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The Case Against REITs and Why There Are Better Assets


I recently visited Machu Picchu, and a fellow hiker asked me what I do for work. I explained that I run a real estate investment club and that we pool small amounts of money to collectively buy fractional shares in large apartment complexes. She furrowed her brow and replied, “But why would I need to bother with all that private equity stuff? I’m already diversified into real estate with REITs in my brokerage account.” 

I cringed at her use of the word “diversified.” Because for all the benefits of real estate investment trusts—and there are many—they don’t do the one thing that most investors think they do. 

They don’t provide much diversification from your stock portfolio. 

But I’m getting ahead of myself. 

The Case for REITs

Don’t get me wrong, I’m no anti-REIT crusader. They offer plenty of advantages for investors, starting with being completely passive. You click a button in your brokerage account and congratulations! You’re done and can go back to your demanding full-time job, family life, and hobbies. 

They don’t cost you an arm and a leg, either. The minimum investment is simply the price of a single share, which could be as little as $10. Compare that to the minimum investment in a rental property or real estate syndication. Either will set you back tens of thousands between the down payment, closing costs, cash reserves, and initial repairs. For first-time investors, it often takes years to save that much investment capital. 

Then comes the liquidity. You can sell shares at a moment’s notice with no transaction cost whatsoever.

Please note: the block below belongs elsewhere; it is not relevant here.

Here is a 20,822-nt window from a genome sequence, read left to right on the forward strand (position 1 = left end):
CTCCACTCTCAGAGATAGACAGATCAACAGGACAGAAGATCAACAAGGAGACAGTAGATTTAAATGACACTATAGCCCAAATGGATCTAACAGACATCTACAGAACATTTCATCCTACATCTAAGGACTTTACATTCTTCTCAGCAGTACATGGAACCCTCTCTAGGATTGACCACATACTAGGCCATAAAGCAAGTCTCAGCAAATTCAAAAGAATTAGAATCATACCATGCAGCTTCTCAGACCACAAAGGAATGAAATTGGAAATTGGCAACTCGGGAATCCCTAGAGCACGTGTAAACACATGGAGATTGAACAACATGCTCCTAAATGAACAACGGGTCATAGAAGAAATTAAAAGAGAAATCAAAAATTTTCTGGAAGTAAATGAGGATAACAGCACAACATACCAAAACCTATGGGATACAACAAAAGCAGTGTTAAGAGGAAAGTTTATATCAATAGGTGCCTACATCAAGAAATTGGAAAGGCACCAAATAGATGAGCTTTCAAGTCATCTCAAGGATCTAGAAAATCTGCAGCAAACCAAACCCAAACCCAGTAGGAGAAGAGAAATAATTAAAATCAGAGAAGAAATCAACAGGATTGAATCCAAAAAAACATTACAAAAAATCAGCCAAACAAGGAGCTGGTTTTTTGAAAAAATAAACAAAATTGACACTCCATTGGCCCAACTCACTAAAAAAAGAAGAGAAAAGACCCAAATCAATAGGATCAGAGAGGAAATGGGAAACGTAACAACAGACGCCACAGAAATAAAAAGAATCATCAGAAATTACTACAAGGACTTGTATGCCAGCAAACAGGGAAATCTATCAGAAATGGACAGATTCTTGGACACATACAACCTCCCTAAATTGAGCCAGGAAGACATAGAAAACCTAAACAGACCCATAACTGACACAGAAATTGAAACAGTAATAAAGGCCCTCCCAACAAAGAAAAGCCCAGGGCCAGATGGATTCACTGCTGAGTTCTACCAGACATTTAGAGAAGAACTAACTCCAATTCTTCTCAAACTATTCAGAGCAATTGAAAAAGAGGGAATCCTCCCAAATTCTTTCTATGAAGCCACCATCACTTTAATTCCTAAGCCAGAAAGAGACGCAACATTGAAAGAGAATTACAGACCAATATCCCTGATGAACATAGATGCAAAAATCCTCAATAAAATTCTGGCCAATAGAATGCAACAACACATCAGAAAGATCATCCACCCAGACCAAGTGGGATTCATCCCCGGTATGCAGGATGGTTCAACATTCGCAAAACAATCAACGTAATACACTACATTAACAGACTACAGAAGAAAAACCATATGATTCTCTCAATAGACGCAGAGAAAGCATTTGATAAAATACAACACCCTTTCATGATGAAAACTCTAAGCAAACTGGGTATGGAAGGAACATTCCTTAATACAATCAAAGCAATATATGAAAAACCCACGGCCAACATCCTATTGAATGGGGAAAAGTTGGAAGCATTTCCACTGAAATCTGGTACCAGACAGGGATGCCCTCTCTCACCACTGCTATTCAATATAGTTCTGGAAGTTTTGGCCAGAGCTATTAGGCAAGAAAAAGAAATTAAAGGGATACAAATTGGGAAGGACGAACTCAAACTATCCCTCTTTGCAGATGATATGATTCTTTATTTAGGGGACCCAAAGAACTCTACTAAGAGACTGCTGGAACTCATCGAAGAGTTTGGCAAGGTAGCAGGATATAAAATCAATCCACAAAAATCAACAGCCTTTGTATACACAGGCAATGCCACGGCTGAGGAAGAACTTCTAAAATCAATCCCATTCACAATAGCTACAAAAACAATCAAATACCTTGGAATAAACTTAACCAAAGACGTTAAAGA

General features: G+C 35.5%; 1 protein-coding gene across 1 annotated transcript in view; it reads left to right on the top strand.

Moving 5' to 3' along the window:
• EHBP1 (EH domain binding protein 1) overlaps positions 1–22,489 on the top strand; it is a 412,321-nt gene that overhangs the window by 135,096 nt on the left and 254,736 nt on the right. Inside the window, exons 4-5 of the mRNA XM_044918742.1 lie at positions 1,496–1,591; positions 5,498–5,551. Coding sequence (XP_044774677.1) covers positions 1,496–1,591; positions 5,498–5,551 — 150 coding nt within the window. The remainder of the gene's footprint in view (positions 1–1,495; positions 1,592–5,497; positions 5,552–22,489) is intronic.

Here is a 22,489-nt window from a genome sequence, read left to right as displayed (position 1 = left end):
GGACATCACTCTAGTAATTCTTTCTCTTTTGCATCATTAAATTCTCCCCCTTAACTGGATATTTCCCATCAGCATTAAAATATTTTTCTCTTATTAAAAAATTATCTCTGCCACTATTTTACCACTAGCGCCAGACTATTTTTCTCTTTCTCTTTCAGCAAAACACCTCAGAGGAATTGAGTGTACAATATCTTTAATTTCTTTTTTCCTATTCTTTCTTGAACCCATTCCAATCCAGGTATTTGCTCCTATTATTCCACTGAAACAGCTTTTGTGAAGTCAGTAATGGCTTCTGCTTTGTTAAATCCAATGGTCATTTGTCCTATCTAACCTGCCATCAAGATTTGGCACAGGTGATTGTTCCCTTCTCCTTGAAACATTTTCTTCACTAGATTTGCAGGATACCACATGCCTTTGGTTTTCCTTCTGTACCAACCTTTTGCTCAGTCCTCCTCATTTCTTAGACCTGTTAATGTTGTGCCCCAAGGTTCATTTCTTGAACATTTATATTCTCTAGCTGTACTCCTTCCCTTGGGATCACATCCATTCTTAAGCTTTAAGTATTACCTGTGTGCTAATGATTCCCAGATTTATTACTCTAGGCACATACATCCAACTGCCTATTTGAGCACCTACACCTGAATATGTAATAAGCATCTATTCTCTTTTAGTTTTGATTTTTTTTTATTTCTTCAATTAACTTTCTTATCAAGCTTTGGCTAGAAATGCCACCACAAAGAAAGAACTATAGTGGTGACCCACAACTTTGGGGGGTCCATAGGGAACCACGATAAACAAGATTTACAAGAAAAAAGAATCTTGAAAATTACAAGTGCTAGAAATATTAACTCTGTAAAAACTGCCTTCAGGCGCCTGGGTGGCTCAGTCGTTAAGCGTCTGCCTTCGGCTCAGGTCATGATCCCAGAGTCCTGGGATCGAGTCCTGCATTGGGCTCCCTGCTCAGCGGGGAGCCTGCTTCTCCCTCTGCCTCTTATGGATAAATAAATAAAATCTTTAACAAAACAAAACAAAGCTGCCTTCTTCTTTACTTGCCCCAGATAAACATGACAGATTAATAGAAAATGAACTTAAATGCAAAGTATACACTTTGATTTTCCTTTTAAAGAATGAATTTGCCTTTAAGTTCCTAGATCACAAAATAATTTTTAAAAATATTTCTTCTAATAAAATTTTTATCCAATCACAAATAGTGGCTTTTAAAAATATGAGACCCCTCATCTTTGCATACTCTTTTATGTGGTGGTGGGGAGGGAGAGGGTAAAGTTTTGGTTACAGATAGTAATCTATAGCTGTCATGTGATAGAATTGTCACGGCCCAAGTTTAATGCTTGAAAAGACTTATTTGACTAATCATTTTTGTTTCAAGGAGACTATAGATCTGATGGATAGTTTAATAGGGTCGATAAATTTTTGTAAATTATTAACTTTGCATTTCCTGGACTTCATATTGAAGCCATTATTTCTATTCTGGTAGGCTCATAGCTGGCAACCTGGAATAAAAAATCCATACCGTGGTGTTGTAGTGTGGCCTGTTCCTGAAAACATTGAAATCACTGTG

Investing in REITs doesn’t require the same knowledge and skill as rental properties. I lost my shirt when I first started investing in rental properties because I didn’t know what I was doing. For REITs, it’s as easy as investing in a REIT index fund and calling it a day. 

Real estate investment trusts have actually performed pretty well over the last half-century, too. Over the 51 years from the start of 1972 through the end of 2022, U.S. REITs have delivered an average annual return of 11.26%, including both dividends and price growth. Some REITs pay yields over 5%, although high yields often coincide with low growth. 

For a more detailed argument, read Jussi Askola’s case for REITs here

So Why Don’t I Invest in REITs?

The classic argument against publicly traded REITs includes objections like fewer tax benefits compared to direct ownership, the manager’s hefty cut of profits, and the lack of leverage

Those arguments have their merits, which investors can debate. But my objection is simpler, and harder to refute: REITs not only share stocks’ volatility but also a close correlation with their performance. 

That correlation means that you don’t actually get much diversification benefit. This is the main reason I invest in real estate in the first place: to counterbalance my stock investments. 

Don’t take my word for it. Take a look at how U.S. REITs have performed each year since 1972, compared to the S&P 500:

As an astute investor, you probably asked, “Okay, so what’s the actual correlation between REITs and the stock market at large?” Glad you asked: it’s 0.59, according to a multidecade study by Morningstar. That correlation is in line with other sectors of the stock market, such as telecommunications (0.62), consumer staples (0.57), and energy (0.64).

In other words, you can think of public REITs as one more sector of the stock market.

And one that’s just as volatile as the larger market, at that. Consider that last year, the average U.S. REIT delivered a total return of -25.10%, and that includes dividends. Yet the average residential property price rose 10.49%. That doesn’t include the income yield from rents, which in some markets exceeded cap rates of 8-10% in 2022. 

Meanwhile, the S&P 500 fell 18.11% last year. Did REITs provide any protection for your portfolio against a crashing stock market? Absolutely not—quite the opposite, in fact. 

How to Invest in Real Estate for Real Diversification